The checks and balances that help U.S. markets function well (the subprime debacle notwithstanding) aren't yet in place. Many of the publicly held companies are controlled in part by the government. I asked the CEO of Searefico whether his company enjoys any advantages because of its government ownership (the state has a minority stake). The company can borrow money from state banks at favorable interest rates without having to put up collateral, he conceded. Yet his answer was a definitive "no." The financial press is free, we were told, but journalists generally have to clear information with the government and the companies before they run it. A manager of the Vietnam Investment Review, a publication of the state Ministry of Planning and Investment, asked me if the U.S. government tells Newsweek how many ads to run every issue.
In the United States, bubbles in infrastructures—telegraph, railroad, Internet—helped lay the foundation for long-term growth by creating platforms for new types of businesses. In Vietnam, the process seems to be reversed. Investment is pouring into new banks, factories, and hotels, but not into crucial infrastructure like roads, ports, and power systems. The telephone and electric poles look like twigs surrounded by mounds of angel hair pasta. We visited Nike's showcase factory outside Ho Chi Minh City, where 20,000 workers turn out millions of shoes each year. Nike, which arrived in Vietnam in 1995, is a massive presence in Vietnam, to which it has exported its somewhat creepy corporate culture. (Inspiring maxims are inscribed on the walls above urinals in the bathrooms, including: "No. 6 Evolve Immediately.") On one assembly line, contractors were experimenting with customization, which offers customers in the United States the ability to design their own shoes and receive them within several days. But given the traffic and the state of the roads, it struck me that it would take at least that long simply to get from the factory to the port. "We're already seeing delays," said Shirley Justice, general manager of Nike Vietnam, citing issues with roads, ports, and power supply. "If in a couple of years, the plans don't come through, there will be bottlenecks." In Hanoi, Vu Xuan Hong, a member of Vietnam's National Assembly, conceded that the roads are "terrible." And this was one of the only times one of our interlocutors betrayed even a hint of bitterness about the devastating damage inflicted on the country by the United States and its allies. Vu blamed the sad state of Vietnam's infrastructure in part on land mines and bombings. "Infrastructure is not well," he said, while slyly alluding to this summer's Minneapolis bridge disaster.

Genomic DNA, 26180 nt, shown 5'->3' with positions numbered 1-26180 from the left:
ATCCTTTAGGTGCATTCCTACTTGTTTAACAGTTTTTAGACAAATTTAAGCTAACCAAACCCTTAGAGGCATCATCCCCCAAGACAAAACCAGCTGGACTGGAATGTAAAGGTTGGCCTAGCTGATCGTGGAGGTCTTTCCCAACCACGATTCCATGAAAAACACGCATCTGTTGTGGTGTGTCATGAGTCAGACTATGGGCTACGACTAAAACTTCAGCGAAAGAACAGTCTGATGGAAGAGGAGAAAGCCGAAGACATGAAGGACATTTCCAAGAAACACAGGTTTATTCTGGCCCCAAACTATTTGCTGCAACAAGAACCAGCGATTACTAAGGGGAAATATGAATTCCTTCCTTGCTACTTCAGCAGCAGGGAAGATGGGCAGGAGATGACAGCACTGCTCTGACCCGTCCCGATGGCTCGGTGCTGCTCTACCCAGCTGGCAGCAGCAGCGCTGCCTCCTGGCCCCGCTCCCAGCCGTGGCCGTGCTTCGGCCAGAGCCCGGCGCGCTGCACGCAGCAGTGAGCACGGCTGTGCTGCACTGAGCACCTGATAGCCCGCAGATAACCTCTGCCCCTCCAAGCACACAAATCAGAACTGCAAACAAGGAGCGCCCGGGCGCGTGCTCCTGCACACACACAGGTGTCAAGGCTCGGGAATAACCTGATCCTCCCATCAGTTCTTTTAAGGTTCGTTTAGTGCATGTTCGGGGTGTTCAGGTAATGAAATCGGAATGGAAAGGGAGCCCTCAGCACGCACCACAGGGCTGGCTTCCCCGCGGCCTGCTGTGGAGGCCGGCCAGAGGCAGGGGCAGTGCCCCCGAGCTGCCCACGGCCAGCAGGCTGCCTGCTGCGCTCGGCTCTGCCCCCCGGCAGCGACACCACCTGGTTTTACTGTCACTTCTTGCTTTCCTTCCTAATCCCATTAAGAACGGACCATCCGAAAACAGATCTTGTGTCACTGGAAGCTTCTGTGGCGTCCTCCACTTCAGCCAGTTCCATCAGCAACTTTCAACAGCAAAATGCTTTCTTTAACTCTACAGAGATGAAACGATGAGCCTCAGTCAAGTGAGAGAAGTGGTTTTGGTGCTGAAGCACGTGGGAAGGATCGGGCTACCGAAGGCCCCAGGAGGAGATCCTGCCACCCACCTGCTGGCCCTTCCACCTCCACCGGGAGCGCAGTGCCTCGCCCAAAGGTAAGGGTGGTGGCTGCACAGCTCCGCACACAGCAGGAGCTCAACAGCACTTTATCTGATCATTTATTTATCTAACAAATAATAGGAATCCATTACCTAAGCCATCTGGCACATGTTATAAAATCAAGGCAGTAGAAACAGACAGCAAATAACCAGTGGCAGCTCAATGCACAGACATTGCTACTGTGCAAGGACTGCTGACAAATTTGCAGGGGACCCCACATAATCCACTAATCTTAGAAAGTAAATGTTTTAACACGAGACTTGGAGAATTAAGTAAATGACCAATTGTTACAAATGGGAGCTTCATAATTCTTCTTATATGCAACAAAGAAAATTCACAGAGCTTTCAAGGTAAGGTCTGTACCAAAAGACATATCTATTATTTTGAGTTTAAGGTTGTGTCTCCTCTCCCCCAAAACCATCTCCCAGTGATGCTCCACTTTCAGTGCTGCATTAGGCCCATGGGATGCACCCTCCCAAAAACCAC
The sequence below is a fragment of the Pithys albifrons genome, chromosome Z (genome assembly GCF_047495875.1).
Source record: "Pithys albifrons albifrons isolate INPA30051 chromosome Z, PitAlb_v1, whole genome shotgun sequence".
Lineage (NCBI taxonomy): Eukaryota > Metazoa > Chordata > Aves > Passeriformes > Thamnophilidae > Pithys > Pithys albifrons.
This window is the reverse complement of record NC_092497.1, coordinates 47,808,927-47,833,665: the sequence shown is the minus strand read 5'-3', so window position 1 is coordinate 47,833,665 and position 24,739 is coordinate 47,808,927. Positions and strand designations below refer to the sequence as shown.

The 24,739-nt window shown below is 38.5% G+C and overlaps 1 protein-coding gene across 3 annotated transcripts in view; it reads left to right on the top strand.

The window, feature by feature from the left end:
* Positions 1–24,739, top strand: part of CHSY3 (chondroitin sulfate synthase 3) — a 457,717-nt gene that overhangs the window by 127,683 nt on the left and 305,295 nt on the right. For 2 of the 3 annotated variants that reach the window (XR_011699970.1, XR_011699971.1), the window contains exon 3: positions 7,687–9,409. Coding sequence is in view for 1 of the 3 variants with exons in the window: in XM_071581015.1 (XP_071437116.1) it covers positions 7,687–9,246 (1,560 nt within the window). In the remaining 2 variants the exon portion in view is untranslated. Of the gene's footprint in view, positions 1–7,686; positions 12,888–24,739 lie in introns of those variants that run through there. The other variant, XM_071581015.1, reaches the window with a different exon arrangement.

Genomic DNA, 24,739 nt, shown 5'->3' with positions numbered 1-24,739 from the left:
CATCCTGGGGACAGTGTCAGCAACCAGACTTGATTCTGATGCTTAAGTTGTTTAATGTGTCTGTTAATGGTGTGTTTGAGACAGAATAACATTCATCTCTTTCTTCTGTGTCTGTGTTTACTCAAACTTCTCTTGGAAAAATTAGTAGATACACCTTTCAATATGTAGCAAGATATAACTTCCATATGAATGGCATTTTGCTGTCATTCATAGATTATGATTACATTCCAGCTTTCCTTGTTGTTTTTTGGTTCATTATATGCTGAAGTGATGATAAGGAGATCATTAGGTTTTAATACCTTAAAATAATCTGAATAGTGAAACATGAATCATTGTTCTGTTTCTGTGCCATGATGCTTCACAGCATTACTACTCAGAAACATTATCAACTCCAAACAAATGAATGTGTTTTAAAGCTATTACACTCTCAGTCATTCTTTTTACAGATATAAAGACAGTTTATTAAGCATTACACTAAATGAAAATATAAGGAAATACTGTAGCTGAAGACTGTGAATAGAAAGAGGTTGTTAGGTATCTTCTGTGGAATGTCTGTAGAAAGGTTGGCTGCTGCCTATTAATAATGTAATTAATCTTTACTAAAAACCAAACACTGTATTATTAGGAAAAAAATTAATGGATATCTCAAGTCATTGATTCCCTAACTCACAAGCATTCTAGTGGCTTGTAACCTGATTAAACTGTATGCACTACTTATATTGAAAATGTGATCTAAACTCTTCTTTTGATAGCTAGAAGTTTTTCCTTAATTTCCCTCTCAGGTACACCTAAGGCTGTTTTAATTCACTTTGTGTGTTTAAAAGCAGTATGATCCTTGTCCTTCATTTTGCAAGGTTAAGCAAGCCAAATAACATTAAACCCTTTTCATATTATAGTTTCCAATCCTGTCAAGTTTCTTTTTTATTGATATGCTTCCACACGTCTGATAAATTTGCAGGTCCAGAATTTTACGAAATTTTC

The traffic certainly doesn't seem sustainable. There's very little in the way of public transportation in Vietnam. It's difficult to describe the volume and relentless flow of motorbikes in the country's cities. Crossing the street is like wading into a river and swimming across. Your pace slows instantly, and the current morphs around you at the last minute.
There was another factor in Vietnam that was certainly unsustainable and that was clearly contributing to bubblelike conditions: As if to emphasize Vietnam's emergence from the dark decades of deprivation into the sunlight of prosperity, we were practically buried in food. The nine-course Chinese lunch, which came after a tremendous all-you-can-eat breakfast buffet, was followed by an eight-course Vietnamese dinner. Before I left on the trip, I dipped into Tim O'Brien's Vietnam chronicle The Things They Carried. The narrative of this group's journey to Vietnam would be more aptly titled The Things They Ate.